Posted August 28, 2007 10:32 am by with 4 comments

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It seems the New York Times search engine optimization efforts are working well–maybe a little too well for some.

Now that more of the NYT’s archives are appearing in Google’s search results, many individuals are finding their past is catching up with them. Worse, it’s the NYT’s version of their past that contains misinformation.

People are coming forward at the rate of roughly one a day to complain that they are being embarrassed, are worried about losing or not getting jobs, or may be losing customers because of the sudden prominence of old news articles that contain errors or were never followed up.

As publishers struggle to compete with new media sources, they’re going to find more and more instances of stories that are outdated or don’t include any updates.

This leads Bryan Eisenberg to ask a few pointed questions, including:

  • Should they allow people the ability to comment on this dated material?
  • Should they allow for the editing of the archives at a later date to change what was originally published as news?
  • Should some material just be deleted and forgotten in this digital age?
  • Whose responsibility is it to monitor and influence (if possible) what the search engines say about people?

Some solutions to consider:

  • Adding a robots noindex to archive pages or just those that have received complaints.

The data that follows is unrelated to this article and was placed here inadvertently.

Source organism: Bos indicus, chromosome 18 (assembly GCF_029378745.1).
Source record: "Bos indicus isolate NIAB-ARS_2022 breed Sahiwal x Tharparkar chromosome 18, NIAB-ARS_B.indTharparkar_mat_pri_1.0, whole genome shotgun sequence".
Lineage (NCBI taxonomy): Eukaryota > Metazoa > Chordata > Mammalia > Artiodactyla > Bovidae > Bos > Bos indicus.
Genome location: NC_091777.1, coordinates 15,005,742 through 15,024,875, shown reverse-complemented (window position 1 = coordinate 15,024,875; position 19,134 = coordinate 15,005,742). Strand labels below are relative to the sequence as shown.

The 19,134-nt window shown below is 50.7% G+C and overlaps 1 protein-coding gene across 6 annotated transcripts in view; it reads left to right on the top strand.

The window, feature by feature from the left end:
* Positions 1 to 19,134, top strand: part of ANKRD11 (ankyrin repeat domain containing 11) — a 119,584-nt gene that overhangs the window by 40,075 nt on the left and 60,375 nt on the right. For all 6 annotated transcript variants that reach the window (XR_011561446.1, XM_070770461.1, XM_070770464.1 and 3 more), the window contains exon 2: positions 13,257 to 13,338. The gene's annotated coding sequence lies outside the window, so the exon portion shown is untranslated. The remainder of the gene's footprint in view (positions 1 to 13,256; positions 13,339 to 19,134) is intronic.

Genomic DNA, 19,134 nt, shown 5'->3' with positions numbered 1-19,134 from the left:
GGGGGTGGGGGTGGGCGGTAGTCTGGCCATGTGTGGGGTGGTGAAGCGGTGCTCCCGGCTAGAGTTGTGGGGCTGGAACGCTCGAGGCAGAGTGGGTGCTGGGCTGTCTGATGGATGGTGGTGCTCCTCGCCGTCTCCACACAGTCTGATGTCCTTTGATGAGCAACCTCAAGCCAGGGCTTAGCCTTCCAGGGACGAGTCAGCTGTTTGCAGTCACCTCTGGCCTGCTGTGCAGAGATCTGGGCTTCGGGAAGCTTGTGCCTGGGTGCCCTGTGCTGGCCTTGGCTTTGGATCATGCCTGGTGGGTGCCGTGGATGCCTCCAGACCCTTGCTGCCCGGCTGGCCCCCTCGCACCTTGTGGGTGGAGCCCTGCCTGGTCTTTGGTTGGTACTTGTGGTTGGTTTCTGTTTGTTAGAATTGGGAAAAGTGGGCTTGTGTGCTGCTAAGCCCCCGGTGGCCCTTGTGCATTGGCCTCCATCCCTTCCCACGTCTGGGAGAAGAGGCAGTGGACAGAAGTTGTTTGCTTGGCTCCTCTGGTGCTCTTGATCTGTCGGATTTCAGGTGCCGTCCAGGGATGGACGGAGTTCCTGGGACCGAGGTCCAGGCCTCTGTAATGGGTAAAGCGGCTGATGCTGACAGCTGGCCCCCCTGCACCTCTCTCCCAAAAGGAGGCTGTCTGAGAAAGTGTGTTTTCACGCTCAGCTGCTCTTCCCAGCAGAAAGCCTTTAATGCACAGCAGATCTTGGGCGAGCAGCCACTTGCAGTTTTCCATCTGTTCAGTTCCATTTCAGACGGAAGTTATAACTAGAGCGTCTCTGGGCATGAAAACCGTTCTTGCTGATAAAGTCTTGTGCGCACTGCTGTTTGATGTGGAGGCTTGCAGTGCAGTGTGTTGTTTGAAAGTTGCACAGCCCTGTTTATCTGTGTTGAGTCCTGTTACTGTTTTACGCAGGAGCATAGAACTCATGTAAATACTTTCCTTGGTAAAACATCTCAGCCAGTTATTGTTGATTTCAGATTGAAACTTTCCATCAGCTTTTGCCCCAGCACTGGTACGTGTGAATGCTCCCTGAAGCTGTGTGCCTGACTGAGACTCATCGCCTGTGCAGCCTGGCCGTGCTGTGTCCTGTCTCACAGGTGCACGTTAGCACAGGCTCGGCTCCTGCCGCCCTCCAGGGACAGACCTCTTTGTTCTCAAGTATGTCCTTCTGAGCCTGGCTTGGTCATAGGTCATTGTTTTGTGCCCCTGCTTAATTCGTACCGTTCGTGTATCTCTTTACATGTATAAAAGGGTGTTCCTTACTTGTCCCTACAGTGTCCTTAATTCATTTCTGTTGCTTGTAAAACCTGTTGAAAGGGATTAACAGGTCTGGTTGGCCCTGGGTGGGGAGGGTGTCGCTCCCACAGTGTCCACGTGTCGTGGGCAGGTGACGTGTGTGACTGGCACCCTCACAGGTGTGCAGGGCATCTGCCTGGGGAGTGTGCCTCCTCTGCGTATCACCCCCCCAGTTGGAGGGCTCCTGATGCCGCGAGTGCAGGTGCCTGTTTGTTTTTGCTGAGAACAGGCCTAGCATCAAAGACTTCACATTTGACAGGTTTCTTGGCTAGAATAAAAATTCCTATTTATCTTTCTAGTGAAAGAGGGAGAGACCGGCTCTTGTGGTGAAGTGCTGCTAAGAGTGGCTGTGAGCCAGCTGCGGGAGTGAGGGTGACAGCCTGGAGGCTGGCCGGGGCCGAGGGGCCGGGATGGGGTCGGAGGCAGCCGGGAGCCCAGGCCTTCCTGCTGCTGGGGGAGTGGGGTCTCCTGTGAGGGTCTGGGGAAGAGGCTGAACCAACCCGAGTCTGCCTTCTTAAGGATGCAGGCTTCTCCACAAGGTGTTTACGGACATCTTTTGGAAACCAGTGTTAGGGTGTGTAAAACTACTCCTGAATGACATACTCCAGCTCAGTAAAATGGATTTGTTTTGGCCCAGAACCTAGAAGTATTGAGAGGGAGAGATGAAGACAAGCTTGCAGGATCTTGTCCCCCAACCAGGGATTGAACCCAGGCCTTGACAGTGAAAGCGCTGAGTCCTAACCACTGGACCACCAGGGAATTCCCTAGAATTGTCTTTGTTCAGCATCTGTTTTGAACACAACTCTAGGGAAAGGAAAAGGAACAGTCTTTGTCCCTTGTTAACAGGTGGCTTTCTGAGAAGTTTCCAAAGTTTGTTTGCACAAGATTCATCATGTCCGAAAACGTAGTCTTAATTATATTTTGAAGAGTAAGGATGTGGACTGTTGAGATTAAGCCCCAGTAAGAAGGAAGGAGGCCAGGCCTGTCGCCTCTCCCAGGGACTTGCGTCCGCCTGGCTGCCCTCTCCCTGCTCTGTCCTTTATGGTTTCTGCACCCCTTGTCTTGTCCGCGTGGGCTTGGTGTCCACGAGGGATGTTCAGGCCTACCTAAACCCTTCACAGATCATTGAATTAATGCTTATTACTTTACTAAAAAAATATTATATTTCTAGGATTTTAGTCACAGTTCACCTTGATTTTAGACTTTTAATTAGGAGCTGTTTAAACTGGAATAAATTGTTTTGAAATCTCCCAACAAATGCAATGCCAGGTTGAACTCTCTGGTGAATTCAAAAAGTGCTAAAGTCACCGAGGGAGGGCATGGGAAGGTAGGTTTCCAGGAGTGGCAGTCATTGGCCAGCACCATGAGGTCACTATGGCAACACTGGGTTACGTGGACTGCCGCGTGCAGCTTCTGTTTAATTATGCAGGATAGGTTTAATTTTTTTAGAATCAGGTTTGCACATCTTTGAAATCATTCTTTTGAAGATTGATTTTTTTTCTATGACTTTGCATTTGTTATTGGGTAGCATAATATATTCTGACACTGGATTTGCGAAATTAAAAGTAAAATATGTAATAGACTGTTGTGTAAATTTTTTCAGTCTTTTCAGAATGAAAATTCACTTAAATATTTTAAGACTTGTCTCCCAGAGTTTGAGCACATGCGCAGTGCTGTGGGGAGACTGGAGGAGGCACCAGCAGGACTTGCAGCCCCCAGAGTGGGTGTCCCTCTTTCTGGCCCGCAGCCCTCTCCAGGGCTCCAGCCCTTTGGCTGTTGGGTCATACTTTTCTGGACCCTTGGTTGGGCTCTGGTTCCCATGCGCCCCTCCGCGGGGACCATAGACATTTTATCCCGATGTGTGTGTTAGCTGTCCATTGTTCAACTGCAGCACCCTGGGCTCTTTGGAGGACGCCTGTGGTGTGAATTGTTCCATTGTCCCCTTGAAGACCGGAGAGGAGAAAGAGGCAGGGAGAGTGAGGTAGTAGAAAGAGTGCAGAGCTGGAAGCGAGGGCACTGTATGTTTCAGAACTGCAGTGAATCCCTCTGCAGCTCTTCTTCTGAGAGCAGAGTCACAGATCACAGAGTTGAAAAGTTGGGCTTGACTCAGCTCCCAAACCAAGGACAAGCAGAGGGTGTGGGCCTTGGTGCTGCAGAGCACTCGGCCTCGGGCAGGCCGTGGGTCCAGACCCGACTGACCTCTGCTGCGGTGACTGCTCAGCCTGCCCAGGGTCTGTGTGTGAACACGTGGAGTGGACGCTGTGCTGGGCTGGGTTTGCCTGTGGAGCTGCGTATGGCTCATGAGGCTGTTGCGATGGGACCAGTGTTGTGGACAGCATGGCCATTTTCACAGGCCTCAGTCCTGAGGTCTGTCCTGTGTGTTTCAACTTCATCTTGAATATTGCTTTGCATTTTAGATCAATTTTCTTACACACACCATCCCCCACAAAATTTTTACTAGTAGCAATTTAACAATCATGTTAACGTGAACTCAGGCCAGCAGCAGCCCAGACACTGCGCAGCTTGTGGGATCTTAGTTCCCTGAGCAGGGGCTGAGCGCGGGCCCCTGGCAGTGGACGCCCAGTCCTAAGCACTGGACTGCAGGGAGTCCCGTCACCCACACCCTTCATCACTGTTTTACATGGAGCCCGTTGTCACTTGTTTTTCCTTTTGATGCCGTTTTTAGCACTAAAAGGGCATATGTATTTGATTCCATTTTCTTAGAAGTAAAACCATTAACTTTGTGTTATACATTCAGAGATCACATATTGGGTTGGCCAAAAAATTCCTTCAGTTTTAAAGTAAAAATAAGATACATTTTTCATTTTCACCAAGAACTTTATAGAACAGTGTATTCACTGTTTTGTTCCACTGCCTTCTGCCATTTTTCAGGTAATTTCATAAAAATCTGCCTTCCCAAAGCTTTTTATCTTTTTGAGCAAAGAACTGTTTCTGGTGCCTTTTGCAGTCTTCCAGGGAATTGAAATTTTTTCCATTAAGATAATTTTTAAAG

• Updating the original story to include the correct information.
  • Removing the story completely.

I’m sure that for every person that contacts the NYT, there are many others that are afraid they’ll open up a can of worms–maybe they still have skeletons they don’t want the NYT to dig up.

Of course, you could employ a Google reputation management campaign. Find an expert–ahem–who can help you push positive content into Google, forcing out the negative page.

  • It’s interesting that stories people dealt with years ago and thought long behind them might possibly come back to haunt them.

    I would think in some cases the Times article will be accurate and the person simply isn’t happy seeing others reminded of the issue, but where the information in the article was later found to be inaccurate the Times should at least respond to complaints. I don’t see them removing the original story and I’m not even sure they would update the stories, though adding a link to a later article might be enough to satisfy many.

    The robots.txt solution might be the best and easiest to implement. The story is still there, but the problem or if showing up so prominently in search results goes away.

    On the other hand why are search engines ranking 16 year old news stories so highly?

  • With only one complaint a day, why not stick an intern on this?

  • You can’t just get rid of that old information. If somebody is looking for time period information, it needs to be in the index.

    The NYT should be responsible for correcting incorrect information but if somebody isn’t happy about what the NYT wrote about them, they can start their own blog write something showing how the NYT hosed them and try to get some inbound links so they can get themselves to show up in the same search results.

    Isn’t there some legal course people can take if news agencies publish false information about them and don’t correct it? Isn’t that what libel is all about?

  • ha ha, thats what they get for being soo slow to react. I told them years ago to put all of their content online so they would dominate the search engines, but they didnt listen. lol

    evolve or be fossilized!

    Marc Beharry’s last blog post..Clinton, Hillary Rodham- (D – NY) Senate